2018 Election Campaign: Phillip Carter

Phillip Carter

Twitter: @_cartermp

Who I am

I work for Microsoft on F#. My official title is Program Manager, which is kind of a meaningless term as far as I’m concerned, because I do not manage anything and I am not a programmer (at least not for my day job). My day-to-day work for F# at Microsoft involves:

  • Owning Microsoft’s tactics and strategy for what we do with the language and the tools we deliver
  • Owning and writing the official F# documentation
  • Community outreach and involvement, including speaking at conferences
  • Occasional bug fixes

In other words, I am responsible for the “what” and the “why” for F# as far as Microsoft is concerned. I make a concerted effort to make myself available to all F# developers, befriend people in the community, and try to be as open and transparent in my work as I can. From my point of view, F# is nothing without its community.

Outside of the professional realm, I’m a hiking and biking junkie, I listen to music you won’t usually hear on the radio, I cook food with my wonderful wife all the time, and I’ve recently become obsessed with snowboarding.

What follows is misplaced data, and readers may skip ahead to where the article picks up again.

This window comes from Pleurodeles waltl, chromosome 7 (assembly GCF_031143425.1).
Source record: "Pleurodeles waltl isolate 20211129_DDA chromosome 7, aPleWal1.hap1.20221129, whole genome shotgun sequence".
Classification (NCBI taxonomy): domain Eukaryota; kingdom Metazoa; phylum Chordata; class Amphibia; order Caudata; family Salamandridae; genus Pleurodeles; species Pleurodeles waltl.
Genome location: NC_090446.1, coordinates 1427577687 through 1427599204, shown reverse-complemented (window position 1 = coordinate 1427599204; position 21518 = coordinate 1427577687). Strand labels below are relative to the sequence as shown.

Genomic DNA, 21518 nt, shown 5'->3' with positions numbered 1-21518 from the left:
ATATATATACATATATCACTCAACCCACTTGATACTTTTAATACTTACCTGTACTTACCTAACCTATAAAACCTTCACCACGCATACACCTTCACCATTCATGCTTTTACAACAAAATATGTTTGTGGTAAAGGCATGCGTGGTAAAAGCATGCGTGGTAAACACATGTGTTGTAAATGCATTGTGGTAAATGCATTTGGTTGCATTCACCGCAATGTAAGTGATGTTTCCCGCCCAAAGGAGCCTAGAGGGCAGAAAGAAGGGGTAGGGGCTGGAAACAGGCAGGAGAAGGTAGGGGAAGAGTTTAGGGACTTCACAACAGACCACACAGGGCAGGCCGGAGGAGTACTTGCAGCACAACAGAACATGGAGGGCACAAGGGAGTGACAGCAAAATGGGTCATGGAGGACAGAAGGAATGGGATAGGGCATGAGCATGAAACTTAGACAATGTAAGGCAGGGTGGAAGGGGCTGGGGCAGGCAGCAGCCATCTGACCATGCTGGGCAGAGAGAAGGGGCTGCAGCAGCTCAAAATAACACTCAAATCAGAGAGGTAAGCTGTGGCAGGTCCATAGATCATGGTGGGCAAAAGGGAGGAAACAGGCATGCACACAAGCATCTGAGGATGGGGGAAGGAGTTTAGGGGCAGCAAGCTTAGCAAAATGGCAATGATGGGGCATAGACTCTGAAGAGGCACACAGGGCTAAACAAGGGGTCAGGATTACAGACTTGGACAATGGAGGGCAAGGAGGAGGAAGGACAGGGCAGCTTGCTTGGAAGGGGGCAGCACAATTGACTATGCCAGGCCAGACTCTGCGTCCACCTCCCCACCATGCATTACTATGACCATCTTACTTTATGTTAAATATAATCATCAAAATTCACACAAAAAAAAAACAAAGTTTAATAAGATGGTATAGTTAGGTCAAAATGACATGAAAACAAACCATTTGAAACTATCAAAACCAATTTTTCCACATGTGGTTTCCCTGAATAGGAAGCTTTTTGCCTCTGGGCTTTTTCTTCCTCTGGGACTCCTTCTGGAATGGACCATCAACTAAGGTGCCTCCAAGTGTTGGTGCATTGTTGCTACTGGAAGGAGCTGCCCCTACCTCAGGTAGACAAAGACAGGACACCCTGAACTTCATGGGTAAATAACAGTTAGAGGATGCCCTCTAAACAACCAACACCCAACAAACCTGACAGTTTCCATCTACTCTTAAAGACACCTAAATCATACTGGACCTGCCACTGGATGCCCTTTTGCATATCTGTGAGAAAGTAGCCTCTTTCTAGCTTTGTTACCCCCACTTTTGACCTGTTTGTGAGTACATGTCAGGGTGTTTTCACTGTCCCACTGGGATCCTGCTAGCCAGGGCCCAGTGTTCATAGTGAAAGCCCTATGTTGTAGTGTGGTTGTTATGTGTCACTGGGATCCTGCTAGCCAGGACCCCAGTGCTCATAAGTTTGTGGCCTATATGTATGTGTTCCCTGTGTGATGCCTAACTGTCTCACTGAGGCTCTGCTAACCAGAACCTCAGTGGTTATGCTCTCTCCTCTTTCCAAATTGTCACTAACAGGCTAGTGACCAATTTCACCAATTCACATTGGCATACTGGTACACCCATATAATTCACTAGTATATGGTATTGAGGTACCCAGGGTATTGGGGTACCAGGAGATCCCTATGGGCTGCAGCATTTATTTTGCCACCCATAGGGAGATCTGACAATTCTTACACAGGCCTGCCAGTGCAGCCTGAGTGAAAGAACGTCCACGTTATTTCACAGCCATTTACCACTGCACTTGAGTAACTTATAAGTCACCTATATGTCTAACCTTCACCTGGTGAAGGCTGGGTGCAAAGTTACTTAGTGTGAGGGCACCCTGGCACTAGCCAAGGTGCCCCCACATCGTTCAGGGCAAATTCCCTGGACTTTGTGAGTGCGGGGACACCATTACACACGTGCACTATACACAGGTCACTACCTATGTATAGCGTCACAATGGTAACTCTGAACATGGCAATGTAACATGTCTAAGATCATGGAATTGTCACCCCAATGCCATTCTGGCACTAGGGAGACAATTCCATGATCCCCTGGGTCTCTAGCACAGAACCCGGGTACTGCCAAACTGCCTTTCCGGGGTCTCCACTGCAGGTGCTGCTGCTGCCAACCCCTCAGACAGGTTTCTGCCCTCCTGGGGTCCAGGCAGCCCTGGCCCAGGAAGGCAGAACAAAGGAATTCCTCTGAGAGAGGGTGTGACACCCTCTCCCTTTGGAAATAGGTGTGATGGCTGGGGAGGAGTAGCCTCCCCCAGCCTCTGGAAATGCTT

Why I’d like to be considered

I want to better represent F# from “Microsoft’s point of view” in the FSSF. I also want to better represent the FSSF at Microsoft. I feel that this is easier to do if I am actively taking part in things the FSSF does rather than merely being a bystander . . . who happens to deliver the very software that everyone in the F# community depends on.

I also want to play a more active part in the F# community beyond just being available for people to chat with. The FSSF is doing some amazing things today, such as the diversity and mentorship programs, that I would like to help push even further. I have no idea how that would manifest itself, but I want to be involved in that.


Good question. Not entirely sure how to answer this. I don’t see any particularly large differences in the short term. However, I do think that being more involved with the FSSF (board meetings, support existing programs, kicking off new ones) will result in a stronger relationship between the FSSF and Microsoft over time.

For example, say we wanted to bring some more visibility to the mentorship or diversity programs. I could count my involvement with this as “Microsoft time”, and try to push it not as an FSSF thing, but as a thing that I also work on. Although there are no guarantees, getting more support from the Microsoft side of things is easier when it’s counted as a work project rather than something an independent group related to the product you’re working on does something.

In terms of contradictions or conflicts of interest, I can’t think of any. If there is an actual conflict of interest, I’d just leave the board.


BTW - I don’t see why there should be any conflict of interest here. Our current Board does include a Microsoft employee (and previous Boards had more than one). There is no legal problem with that.